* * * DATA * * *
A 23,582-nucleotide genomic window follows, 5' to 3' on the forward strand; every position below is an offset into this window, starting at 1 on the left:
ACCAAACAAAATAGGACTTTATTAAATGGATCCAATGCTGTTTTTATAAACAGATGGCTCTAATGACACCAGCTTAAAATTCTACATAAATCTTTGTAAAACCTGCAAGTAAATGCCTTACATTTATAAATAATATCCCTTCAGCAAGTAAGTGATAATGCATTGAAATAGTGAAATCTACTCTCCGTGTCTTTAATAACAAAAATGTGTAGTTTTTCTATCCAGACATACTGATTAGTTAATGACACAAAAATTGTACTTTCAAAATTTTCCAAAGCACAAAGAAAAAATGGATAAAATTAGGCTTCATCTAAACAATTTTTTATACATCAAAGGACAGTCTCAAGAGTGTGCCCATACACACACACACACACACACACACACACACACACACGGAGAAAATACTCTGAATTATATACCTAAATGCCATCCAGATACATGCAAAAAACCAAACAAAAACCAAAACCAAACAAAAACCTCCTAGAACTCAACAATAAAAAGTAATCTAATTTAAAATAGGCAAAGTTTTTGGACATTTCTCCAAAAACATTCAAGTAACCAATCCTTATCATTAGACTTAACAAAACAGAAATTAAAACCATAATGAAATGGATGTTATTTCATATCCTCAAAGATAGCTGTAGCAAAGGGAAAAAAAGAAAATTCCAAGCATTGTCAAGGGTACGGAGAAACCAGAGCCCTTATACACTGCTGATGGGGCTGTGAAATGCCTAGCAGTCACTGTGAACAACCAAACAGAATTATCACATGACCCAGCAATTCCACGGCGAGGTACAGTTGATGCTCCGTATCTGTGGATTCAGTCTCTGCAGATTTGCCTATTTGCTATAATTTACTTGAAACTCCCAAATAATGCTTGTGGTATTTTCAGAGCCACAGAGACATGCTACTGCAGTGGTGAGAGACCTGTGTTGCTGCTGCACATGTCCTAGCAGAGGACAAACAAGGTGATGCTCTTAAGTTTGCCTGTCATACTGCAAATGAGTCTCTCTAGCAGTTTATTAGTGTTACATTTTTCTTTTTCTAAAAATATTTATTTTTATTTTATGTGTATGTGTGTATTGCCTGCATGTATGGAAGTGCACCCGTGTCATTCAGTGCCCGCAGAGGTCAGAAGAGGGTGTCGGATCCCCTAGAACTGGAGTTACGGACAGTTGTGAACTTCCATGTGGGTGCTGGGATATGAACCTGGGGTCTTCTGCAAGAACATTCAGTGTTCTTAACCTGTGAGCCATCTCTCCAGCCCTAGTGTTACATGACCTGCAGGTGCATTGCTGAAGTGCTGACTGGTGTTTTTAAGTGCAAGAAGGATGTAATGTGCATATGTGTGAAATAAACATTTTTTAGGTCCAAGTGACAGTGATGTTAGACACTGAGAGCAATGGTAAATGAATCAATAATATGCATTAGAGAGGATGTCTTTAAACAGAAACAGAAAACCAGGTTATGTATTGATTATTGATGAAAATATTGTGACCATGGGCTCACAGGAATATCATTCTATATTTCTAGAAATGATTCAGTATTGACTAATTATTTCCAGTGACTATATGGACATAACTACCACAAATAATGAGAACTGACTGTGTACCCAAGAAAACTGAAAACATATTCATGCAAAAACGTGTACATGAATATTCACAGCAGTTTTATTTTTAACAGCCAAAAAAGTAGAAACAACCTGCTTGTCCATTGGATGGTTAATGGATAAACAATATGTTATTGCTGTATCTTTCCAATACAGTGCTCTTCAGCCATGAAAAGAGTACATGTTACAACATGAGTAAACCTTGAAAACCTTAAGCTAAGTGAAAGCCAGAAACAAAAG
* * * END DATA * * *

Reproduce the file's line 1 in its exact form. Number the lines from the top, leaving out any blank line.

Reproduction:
A 23,582-nucleotide genomic window follows, 5' to 3' on the forward strand; every position below is an offset into this window, starting at 1 on the left: